UK and international media react to Theresa May appointment

The Guardian, The New York Times and more on the appointment of new PM

 

It has been a whirlwind few weeks in British politics; Brexit, Cameron’s resignation, Boris Johnson dropping out of the election for Conservative leader and and mum being the word on the best person to take over as prime minister. 

Yesterday saw an end to the Conservative Party’s leadership race with home secretary Theresa May launching what she expected to be more than a month long campaign, only to learn a few hours later that she would be getting the keys to Number 10 Downing Street on Wednesday.

Here is how some of the UK and international papers covered Tuesday’s events.

The Guardian – Sketch: Boris? Michael? Andrea? Theresa rules the roost after manic Monday
“Just another manic Monday. Little more than a day after receiving a text from Andrea Leadsom saying: “Soz I sed u wld b rubbish leedr cos u is not a mum,” Theresa May walked into a meeting of the 1922 Committee in Portcullis House to be anointed as the next prime minister. Ten minutes later she left to a standing ovation from Conservative MPs trying to outcompete one another in expressions of undying devotion. Boris who? Michael who? Andrea who?”

The Times – News (Subscription required): Race to pick new cabinet as May gets keys to No 10
“Boris Johnson was said by friends to expect little from Mrs May despite receiving a text message of commiserations from the home secretary after Michael Gove’s decision to drop his support and stand himself.
Mr Gove, the justice secretary and the minister with whom she has most frequently and spectacularly clashed in the past six years, must also fear for his future in the cabinet.”

The Sun – News: Heel, boys
“Theresa May yesterday vowed to heal the Tory rift as she delivers the public’s demand for Brexit - after she was crowned Prime Minister in waiting.
She is expected to whip feuding male Cabinet colleagues into line in the no-nonsense style of Maggie Thatcher. Mrs May, wearing her famous kitten-heeled leopard print shoes, said: “Brexit means Brexit - and we’re going to make a success of it.”

The Daily Mail –Opinion: What a relief! We have a new PM worthy of the office - and she wasn’t in the Bullingdon Club and doesn’t live in Notting Hill
“Across much of Britain, and especially among the young, there is a rage that they are governed by a privileged elite, blithely ignorant of life in, for example, Coventry or Sunderland.
Even though Mrs May went to Oxford University, she is a grammar school girl from relatively modest origins, attached to neither a Notting Hill nor Chipping Norton set. Whatever other suitcases she takes into Downing Street, she will carry no social baggage.”

Daily Express – News: Message to our new Prime Minister: Theresa May - make sure you get us out of the EU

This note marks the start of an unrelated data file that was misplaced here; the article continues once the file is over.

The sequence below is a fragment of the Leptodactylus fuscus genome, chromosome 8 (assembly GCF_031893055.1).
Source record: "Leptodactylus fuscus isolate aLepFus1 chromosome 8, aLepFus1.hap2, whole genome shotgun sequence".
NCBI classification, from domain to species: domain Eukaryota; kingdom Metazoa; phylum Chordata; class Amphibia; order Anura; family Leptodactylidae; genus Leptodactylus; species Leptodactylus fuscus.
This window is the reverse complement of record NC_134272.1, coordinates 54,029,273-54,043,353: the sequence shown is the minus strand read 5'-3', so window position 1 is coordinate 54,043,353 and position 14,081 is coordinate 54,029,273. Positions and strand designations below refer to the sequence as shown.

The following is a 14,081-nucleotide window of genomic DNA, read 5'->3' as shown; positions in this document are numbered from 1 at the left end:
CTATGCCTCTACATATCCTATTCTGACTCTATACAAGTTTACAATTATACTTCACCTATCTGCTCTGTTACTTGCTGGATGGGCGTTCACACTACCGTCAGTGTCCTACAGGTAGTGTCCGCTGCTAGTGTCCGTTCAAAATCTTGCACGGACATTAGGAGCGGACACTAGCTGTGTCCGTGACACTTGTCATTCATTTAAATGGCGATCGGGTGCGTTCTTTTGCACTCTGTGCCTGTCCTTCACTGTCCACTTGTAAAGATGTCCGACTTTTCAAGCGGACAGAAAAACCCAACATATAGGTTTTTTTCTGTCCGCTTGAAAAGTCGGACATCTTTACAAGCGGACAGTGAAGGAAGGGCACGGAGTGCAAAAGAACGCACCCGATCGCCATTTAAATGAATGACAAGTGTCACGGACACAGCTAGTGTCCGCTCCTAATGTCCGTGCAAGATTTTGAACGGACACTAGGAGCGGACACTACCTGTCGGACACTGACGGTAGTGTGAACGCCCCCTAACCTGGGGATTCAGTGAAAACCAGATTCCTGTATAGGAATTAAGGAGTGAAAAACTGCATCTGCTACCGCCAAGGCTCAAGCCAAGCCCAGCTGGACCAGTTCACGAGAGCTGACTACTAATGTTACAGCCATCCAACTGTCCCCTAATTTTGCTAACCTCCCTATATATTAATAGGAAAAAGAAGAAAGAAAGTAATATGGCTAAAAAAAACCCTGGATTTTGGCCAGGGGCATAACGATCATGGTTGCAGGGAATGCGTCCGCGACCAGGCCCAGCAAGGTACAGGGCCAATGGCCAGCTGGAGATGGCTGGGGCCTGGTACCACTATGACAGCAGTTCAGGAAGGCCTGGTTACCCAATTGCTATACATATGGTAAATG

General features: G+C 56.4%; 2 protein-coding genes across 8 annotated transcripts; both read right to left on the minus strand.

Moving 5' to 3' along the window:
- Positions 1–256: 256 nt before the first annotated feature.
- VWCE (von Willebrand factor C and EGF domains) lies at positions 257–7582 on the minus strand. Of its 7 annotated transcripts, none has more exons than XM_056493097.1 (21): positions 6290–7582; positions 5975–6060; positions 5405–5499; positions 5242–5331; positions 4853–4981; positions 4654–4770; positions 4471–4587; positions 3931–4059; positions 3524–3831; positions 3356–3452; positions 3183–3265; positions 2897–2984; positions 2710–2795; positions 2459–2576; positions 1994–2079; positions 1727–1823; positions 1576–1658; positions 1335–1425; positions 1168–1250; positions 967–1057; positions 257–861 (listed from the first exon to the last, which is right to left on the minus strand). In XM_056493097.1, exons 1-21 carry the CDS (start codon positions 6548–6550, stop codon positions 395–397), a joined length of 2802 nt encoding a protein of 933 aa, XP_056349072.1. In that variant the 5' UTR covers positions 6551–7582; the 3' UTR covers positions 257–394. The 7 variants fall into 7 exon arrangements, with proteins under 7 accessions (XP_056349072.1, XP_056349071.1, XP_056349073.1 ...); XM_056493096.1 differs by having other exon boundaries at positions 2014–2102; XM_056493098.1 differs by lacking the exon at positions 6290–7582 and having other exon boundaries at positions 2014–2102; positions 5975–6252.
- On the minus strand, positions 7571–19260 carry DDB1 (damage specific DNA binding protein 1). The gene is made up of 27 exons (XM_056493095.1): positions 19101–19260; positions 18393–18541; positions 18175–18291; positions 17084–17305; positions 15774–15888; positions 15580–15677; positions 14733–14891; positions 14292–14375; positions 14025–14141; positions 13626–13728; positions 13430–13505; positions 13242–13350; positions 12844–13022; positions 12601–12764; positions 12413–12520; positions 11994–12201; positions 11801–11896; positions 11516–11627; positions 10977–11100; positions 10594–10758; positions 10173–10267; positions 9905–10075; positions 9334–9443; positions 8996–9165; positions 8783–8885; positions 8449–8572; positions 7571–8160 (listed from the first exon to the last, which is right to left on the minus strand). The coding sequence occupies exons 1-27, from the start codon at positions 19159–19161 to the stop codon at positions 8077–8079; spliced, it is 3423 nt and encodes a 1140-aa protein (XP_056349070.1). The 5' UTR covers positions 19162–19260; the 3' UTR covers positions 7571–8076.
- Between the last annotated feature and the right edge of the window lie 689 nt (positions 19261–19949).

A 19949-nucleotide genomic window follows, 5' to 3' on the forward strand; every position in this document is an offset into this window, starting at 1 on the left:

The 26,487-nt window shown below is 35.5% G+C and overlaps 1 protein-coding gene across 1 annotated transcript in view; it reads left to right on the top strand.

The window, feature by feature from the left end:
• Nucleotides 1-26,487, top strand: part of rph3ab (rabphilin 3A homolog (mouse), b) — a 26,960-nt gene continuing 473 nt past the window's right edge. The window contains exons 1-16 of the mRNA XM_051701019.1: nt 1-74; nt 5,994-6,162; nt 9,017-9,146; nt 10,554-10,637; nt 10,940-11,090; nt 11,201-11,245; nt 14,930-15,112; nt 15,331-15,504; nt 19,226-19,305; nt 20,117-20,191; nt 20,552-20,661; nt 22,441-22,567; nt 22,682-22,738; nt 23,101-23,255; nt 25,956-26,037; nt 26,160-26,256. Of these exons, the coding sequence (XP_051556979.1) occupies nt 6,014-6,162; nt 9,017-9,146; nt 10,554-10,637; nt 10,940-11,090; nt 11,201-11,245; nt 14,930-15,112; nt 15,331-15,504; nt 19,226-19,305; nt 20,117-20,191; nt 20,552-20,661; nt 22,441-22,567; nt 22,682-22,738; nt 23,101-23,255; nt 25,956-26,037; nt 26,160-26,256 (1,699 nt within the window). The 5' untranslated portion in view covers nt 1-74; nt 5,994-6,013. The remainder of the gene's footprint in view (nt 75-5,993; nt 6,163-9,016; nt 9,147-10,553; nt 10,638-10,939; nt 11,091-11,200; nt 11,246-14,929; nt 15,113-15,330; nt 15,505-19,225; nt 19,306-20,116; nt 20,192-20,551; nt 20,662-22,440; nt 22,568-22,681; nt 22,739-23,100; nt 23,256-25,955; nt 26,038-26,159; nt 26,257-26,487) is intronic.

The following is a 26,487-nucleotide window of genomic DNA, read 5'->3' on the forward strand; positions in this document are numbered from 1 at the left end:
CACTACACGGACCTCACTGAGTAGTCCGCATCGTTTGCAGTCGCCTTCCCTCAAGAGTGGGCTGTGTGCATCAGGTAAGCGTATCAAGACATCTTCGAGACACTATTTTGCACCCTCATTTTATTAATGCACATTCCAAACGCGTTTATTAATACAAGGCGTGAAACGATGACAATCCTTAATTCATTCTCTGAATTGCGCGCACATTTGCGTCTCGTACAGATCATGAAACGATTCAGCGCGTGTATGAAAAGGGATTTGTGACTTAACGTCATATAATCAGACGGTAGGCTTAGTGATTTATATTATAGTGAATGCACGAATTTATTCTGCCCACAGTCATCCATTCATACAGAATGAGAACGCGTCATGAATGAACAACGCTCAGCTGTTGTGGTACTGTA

“She can also expect sustained pressure from the continuing Daily Express crusade for Britain to quit the EU, which has been credited with a massive role in last month’s referendum vote in favour of Brexit. Standing outside Parliament with jubilant supporters yesterday, Mrs May promised that leaving the EU will be her top task.”

The Scotsman – Opinion: May must lead, unify and leave the ballot box alone
“Ms May must show strong leadership when it comes to getting on with bringing the country back together and dealing with the economic and political fallout from the referendum. The fact is that under our system parties pick their leaders and therefore the winning party picks the prime minister. There is no need for her to go to the country to seek her own mandate. The last thing Britain needs at this point is to be immersed in the uncertainty of a general election.”

New York Times – News: Theresa May is poised to be Britain’s next prime minister
“Ms May, until now Britain’s home secretary, is set to take over at a time of immense upheaval. The nation must not only negotiate its withdrawal from the European Union, a process fraught with economic and political risks, but it must also hold itself together amid a renewed clamour from Scotland for independence. Early signs are that Britain’s economy has already taken a substantial hit from the exit vote, or “Brexit.”

Washington Post – News: Theresa May to become British prime minister in fast-track political transition
“The topsy-turvy politics of Britain’s endlessly unpredictable summer took another stunning twist on Monday, with the selection by default of a prime minister who had advocated staying in the European Union but will now come under immediate pressure to fulfill her promise to lead the nation’s exit.
Theresa May, the hard-charging home affairs secretary, was elevated to Britain’s top job when the woman who was to spend the summer campaigning against her, Energy Minister Andrea Leadsom, preemptively dropped out of the contest to succeed outgoing leader David Cameron.”